What is Cradle Cap and How to Get Rid of It

This is what cradle cap looks like.
This is what cradle cap looks like.

Last week my daughter was holding the baby and started screaming “Mommy come quick, something is wrong with Zeke’s head!”

I ran into see what was up to find that she was freaking out about his cradle cap, or as I affectionately call it, cradle crap.

After explaining what cradle cap is, she insisted we get rid of it quick, because “It’s so NASTY”. I agree.

Each of my babies have had it, but typically it went away in the first few months. Not for our Zekerz. The poor dude’s head is covered in yellow crusty scales.

So what is cradle cap and how do you get rid of it? Here’s an explanation and video (starring Zeke) on treating cradle cap. 

What is Cradle Cap?
According to Wikipedia:

Cradle cap is an inflammatory skin condition that causes flaky, white to yellowish scales to form on oily areas such as the scalp or inside the ear. It can occur with or without reddened skin.

Cradle cap is the term used when seborrheic dermatitis affects the scalp of infants.

How Do You Get Rid of Cradle Cap?
Typically, since cradle cap is harmless to the baby, the doctor doesn’t prescribe anything. Though there are numerous ways, here is a video showing how we treat it.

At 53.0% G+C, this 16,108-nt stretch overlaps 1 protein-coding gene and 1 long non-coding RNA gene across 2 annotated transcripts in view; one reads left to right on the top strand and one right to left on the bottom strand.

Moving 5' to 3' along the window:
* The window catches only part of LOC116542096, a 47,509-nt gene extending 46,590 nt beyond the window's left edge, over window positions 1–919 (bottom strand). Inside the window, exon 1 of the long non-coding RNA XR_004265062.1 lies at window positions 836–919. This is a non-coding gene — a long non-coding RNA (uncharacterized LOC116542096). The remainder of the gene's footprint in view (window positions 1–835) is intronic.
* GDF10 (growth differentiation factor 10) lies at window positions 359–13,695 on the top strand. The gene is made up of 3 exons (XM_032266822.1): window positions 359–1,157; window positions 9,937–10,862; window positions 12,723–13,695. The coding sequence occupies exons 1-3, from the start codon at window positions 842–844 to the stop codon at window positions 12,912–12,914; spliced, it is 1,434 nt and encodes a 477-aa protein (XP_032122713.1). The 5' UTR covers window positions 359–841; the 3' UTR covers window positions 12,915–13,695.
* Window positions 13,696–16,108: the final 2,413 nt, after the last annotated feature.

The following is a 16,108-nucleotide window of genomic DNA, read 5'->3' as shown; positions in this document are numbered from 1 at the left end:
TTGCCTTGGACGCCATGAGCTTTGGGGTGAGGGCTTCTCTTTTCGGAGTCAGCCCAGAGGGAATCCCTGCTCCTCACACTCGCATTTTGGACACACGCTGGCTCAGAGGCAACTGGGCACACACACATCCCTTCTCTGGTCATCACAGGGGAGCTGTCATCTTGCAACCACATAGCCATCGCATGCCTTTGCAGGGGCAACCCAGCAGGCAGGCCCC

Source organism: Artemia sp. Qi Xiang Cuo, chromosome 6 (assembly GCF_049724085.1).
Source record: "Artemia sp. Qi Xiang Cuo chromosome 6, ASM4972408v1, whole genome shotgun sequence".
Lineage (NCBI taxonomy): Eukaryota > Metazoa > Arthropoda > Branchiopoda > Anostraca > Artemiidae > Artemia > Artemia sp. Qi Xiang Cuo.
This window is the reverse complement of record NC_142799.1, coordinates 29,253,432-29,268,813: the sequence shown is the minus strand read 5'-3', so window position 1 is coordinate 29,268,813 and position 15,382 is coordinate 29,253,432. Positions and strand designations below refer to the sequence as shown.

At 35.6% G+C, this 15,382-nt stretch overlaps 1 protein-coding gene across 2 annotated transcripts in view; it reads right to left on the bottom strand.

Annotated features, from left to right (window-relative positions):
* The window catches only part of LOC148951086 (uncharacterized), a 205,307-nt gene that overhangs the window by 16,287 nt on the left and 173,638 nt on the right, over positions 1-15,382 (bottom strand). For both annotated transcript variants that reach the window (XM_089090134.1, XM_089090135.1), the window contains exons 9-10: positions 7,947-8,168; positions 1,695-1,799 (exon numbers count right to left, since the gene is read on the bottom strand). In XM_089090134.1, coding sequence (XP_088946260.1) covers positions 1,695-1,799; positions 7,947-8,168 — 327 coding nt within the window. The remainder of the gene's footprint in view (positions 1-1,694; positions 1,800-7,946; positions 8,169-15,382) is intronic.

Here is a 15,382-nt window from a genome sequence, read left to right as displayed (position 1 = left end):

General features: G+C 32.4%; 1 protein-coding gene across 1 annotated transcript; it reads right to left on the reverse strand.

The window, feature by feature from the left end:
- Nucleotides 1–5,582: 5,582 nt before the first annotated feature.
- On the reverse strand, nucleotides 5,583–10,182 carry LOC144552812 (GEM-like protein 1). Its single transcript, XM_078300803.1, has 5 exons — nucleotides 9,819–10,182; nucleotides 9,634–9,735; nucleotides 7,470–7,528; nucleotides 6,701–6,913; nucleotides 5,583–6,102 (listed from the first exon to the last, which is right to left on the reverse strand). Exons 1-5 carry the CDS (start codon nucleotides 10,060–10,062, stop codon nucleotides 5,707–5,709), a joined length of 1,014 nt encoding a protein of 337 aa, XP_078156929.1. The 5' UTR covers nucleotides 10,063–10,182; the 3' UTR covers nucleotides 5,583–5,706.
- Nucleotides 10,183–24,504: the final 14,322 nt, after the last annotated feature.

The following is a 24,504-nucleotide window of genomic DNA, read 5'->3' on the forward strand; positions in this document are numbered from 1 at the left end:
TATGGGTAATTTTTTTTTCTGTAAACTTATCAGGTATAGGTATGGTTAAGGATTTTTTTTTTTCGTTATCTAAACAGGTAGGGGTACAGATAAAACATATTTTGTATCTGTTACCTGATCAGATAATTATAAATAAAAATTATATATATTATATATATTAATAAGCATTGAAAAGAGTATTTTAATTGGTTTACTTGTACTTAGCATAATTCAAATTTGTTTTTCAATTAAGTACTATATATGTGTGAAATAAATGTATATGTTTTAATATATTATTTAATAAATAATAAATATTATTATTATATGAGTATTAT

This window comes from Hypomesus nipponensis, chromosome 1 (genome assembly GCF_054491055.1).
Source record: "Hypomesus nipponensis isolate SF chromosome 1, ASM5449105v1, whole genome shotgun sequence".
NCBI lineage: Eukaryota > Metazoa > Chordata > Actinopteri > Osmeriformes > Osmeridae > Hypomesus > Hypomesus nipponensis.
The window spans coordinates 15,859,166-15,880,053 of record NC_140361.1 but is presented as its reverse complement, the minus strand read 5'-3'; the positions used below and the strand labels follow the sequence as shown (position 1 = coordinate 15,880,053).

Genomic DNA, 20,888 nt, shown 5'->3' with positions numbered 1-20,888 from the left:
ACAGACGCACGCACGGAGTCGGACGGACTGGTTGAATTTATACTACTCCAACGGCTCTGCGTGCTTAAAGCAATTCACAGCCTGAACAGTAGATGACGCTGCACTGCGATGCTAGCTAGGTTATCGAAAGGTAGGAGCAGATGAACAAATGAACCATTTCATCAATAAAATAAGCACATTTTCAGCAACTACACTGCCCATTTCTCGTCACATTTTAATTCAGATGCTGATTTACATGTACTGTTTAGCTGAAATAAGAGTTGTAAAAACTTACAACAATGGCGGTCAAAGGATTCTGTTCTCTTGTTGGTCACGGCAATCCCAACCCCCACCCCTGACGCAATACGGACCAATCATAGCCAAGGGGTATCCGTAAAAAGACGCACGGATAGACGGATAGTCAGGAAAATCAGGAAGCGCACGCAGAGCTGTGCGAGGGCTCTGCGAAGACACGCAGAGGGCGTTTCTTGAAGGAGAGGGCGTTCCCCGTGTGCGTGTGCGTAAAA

Zeke’s hair is the same color as cradle cap (odd) – and just in the last few weeks has become significantly noticeable.

Here is a short video of Zeke getting his cradle cap treatment.


Learn more on how to treat cradle cap here.

Typically after a few weeks of treatments, cradle cap will subside. If left untreated, cradle cap typically disappears by the age of 1.

How Long Does Cradle Cap Last and is it Just on the Scalp:
Cradle cap typically is seen in newborns and small children up to age 3.

Seborrheic dermatitis (when not on the scalp) can be found on the eyelids, ears, around the nose and in the groin.

Pretty gross, right?

Resource: Wikipedia

Read about Casey’s War on Cradle Crap

Did Your Baby Have Cradle Cap? For How Long?


Molly blogs about technologymom style and geekery at Digital Mom Blog. Follow her on Twitter or Facebook.

Article Posted 5 years Ago

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